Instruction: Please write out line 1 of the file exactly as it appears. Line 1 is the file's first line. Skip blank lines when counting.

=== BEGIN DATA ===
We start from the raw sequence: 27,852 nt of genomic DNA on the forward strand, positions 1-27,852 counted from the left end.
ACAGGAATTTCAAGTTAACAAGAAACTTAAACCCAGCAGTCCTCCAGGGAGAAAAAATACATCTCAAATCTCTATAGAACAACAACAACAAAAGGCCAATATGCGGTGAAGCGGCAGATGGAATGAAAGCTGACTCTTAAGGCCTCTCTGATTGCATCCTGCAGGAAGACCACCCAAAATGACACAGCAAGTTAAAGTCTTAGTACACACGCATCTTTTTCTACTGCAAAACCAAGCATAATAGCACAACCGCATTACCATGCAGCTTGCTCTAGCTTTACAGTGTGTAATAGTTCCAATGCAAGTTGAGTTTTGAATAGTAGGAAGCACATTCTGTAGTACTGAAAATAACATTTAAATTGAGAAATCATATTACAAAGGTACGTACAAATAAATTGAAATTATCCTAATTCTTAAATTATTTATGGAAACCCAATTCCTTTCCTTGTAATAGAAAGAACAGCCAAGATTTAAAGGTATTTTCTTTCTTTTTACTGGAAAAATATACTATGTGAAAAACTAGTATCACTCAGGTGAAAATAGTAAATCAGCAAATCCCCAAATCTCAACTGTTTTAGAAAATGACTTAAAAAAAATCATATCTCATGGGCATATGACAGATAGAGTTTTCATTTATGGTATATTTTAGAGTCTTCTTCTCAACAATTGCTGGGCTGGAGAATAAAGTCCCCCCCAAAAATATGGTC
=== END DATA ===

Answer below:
We start from the raw sequence: 27,852 nt of genomic DNA on the forward strand, positions 1-27,852 counted from the left end.